Glad You Could Join Us!

Welcome! Our blog focuses on environmental conservation, education, green living & wildlife rescue! We have put together links to resources, books and information to help you and your children learn more about these topics. Please feel free to comment on any items posted. Rate or review us on NetworkedBlogs (Facebook app) & Blogged. Tell your friends about us. Follow us on Twitter and other sites listed on this page. There's a banner & widget if you would like to include us on your webpage. All we ask is that you please keep any comments here G-rated for the kids!

NOTE: The birds & squirrel pictured at the top of this page and in the slideshow below are just a few that I have helped rehabilitate.
WARNING: Please do not touch a wild animal, especially the young ones. If you remove a baby from it's home, sometimes the mother is just off getting it's baby food and will be back.

Search This Blog

Monday, September 14, 2009

Let the kids in the garden, too!

When my daughter was young, she would help me pick tomatoes. She made it harder than it needed to be; she'd come out with a tiny basket and a stuffed animal to keep her company. One tomato would fit in the basket, and then the stuffed dog would go into it, too. I didn't mind; she enjoyed the process and actually ate the tomatoes later. She learned to love fresh green beans, too, but to this day prefers them fresh off the vine and uncooked.

At age three she described a tiny bug to me and asked if I knew what it was. I thought it was a slug and said so. She came in a few minutes later with it cupped in her hands: "Look, Mommy, isn't it cute?" Well, in her eyes, it was. She cared enough to bring it back outside and into its habitat, and then washed her hands well before supper (I reminded her, believe me).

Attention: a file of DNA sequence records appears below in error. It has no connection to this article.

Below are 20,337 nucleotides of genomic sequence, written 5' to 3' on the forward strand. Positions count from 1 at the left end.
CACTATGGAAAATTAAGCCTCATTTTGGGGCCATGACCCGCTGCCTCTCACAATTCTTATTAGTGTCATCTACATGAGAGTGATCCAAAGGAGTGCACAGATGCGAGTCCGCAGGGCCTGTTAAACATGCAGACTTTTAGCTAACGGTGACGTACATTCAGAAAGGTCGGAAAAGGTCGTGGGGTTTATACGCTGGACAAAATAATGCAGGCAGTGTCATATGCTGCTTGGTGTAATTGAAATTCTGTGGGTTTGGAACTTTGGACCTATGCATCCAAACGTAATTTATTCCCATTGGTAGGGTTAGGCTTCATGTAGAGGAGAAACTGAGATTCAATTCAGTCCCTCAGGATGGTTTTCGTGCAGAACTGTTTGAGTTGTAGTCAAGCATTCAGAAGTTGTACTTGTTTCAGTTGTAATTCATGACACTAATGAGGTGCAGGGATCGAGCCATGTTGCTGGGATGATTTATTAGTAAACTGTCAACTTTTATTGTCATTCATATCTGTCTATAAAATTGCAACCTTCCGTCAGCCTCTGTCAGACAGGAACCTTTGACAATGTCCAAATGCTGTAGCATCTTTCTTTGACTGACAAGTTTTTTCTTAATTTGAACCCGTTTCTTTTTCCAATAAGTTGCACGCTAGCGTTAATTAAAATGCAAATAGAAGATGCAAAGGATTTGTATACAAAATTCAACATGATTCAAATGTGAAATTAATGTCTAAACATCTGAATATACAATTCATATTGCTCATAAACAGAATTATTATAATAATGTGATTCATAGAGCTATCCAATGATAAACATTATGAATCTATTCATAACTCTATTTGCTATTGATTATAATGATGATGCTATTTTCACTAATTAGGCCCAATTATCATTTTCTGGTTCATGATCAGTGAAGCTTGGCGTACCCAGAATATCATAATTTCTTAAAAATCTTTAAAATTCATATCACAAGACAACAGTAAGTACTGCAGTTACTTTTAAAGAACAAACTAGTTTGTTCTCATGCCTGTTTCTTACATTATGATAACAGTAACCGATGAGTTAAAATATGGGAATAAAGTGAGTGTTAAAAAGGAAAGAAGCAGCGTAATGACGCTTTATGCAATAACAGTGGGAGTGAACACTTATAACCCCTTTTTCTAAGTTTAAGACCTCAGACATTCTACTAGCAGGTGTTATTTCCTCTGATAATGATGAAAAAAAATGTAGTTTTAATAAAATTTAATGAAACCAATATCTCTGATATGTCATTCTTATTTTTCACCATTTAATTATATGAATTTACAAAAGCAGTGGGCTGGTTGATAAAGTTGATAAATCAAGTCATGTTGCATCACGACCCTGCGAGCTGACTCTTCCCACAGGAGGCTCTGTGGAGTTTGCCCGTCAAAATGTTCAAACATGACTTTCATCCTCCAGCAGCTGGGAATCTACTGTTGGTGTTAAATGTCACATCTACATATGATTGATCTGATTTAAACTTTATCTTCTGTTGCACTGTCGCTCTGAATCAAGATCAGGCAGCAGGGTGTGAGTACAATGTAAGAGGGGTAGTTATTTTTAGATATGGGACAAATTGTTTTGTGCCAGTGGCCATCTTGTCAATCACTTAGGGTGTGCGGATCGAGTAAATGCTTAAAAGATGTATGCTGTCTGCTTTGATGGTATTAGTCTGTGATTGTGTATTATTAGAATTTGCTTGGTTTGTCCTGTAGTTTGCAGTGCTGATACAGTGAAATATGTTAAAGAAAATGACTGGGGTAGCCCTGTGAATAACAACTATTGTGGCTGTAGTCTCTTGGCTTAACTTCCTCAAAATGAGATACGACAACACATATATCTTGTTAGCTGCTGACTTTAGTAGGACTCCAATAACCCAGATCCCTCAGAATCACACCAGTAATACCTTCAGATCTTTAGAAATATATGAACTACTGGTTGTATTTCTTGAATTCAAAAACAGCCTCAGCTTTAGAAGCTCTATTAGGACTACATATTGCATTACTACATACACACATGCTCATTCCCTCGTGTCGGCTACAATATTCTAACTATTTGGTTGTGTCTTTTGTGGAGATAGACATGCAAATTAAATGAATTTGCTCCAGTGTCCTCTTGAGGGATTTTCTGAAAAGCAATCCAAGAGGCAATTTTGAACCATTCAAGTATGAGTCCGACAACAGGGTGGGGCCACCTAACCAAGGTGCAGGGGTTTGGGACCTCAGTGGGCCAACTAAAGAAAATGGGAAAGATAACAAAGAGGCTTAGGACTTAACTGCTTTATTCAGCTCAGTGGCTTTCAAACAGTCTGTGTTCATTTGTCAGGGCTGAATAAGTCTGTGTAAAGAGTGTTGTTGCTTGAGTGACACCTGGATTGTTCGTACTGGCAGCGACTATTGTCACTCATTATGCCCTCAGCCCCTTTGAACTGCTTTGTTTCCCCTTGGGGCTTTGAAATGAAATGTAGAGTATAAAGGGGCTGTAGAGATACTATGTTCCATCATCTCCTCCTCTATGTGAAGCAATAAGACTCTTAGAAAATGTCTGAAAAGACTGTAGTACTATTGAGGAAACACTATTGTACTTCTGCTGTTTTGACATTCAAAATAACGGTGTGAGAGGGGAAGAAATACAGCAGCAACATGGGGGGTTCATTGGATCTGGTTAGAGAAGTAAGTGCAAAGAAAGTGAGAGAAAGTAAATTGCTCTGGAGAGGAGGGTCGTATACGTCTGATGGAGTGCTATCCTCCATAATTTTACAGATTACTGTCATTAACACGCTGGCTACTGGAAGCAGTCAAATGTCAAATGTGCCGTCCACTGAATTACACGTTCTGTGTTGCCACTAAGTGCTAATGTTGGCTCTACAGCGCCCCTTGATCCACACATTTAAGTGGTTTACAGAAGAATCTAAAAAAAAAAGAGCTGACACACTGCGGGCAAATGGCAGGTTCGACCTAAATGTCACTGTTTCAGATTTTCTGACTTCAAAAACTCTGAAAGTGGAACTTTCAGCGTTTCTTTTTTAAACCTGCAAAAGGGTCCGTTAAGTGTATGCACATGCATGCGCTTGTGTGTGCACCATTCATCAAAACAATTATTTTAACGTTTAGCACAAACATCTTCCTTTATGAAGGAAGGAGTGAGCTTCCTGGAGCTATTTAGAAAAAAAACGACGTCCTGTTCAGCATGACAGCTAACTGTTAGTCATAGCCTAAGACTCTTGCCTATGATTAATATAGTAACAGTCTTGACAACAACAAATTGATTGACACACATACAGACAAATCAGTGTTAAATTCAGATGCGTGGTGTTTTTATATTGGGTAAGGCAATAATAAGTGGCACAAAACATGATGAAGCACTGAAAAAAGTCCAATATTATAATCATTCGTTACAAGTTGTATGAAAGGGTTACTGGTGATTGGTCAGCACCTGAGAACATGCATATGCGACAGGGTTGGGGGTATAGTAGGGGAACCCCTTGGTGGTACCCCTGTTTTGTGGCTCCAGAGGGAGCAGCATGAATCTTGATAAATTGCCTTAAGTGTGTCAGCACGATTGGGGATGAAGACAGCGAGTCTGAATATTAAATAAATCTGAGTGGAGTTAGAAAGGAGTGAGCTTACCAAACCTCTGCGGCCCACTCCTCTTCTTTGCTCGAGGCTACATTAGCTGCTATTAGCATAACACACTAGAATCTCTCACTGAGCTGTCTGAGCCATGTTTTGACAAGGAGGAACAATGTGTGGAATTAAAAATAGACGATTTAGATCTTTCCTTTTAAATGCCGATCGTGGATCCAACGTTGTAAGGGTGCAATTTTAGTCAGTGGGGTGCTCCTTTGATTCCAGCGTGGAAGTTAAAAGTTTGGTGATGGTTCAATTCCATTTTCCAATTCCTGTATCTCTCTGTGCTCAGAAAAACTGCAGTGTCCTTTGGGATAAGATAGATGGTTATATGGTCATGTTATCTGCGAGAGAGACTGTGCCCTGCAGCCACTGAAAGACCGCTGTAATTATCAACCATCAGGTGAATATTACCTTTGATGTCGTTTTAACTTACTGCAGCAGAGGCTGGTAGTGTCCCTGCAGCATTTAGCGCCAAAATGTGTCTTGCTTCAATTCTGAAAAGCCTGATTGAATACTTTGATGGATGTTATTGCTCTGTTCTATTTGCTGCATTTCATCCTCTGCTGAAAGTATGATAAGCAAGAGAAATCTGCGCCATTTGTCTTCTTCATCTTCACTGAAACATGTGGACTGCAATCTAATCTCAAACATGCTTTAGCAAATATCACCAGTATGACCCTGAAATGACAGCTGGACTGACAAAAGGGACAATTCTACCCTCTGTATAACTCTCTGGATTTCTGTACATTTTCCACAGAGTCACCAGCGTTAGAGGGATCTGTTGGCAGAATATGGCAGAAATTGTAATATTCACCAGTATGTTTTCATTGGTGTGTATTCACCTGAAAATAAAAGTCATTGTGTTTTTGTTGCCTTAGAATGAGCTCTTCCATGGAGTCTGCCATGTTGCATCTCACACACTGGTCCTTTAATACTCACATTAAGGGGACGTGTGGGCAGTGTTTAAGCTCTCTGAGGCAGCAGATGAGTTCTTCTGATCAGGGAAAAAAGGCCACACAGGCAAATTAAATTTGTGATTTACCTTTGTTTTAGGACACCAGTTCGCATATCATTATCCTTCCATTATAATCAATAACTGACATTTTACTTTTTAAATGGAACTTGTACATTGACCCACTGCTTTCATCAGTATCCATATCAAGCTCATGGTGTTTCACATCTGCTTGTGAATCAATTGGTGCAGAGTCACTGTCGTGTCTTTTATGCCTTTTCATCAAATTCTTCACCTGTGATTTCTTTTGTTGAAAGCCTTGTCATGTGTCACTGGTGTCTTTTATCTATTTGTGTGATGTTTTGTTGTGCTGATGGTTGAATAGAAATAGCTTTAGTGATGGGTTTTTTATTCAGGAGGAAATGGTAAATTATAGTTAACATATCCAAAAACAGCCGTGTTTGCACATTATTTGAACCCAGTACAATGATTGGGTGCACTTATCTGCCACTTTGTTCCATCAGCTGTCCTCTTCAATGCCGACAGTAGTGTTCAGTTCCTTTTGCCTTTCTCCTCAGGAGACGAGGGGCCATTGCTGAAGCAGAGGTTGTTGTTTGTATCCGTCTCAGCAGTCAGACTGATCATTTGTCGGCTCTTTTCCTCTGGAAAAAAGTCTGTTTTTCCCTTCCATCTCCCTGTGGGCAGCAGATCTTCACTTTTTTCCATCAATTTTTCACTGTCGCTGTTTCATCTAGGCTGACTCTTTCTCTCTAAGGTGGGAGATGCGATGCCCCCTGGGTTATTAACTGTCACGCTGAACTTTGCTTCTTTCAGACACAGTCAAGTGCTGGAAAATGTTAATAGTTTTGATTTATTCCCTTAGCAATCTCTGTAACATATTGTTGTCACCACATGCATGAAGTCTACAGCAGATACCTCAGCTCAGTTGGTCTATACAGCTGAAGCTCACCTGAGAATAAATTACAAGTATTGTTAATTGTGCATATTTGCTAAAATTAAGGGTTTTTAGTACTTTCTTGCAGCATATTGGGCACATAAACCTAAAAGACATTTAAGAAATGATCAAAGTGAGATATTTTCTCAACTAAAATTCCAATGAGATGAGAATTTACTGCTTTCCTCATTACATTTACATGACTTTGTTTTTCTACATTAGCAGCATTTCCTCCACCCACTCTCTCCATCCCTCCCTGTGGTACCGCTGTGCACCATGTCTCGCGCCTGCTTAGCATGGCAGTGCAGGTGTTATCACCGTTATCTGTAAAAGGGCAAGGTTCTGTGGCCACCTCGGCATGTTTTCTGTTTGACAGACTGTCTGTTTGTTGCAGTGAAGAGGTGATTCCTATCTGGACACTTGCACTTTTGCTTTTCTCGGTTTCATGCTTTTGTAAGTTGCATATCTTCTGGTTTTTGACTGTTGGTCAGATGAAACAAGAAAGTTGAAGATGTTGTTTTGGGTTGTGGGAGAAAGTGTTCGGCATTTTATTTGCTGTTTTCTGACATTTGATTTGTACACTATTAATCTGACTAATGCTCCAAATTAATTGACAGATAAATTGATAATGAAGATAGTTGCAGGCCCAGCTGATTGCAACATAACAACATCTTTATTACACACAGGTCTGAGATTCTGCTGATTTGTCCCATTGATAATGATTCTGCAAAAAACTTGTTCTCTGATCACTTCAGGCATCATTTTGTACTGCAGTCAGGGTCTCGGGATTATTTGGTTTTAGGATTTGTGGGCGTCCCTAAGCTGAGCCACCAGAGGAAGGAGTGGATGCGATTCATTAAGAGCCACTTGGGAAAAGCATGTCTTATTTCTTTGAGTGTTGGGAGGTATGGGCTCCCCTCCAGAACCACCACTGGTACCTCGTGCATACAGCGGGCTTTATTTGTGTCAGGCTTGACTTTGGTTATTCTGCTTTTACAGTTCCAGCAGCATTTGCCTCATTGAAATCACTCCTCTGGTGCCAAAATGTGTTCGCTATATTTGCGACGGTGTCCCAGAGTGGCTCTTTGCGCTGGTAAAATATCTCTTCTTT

Now she's in college, age 22, and still enjoys being outside and seeing the garden grow. She's more skilled in choosing and growing flowers than she is vegetables, so I let her take over the deck and the south side of the house. Occasionally she chases a slug away from the leaves, but she won't kill it; she still thinks slugs are cute.

She also has an eye for beauty that goes beyond cute crawling creatures. The photo at the top is one of hers. I encourage parents to keep bringing their children outside and let them explore - even the creatures we might think aren't so cute. It can expand their views and stretch their horizons in ways we can't fully predict.


Khrys said...

I love this post Daisy!

My parents used this approach with my siblings and I. I to this day love peas, tomatos and beans off the plant better than having them cooked.

As far as getting my own children involved in the garden: I do the same with my boys, nothing is better than letting your kids help cultivate, watch grow and then pick the vegetables that we will enjoy for a meal. It has also helped my boys appreciate some veggies that they did not want to eat before (They were pretty picky eaters before). The ones we grow they will actually try and they have liked them!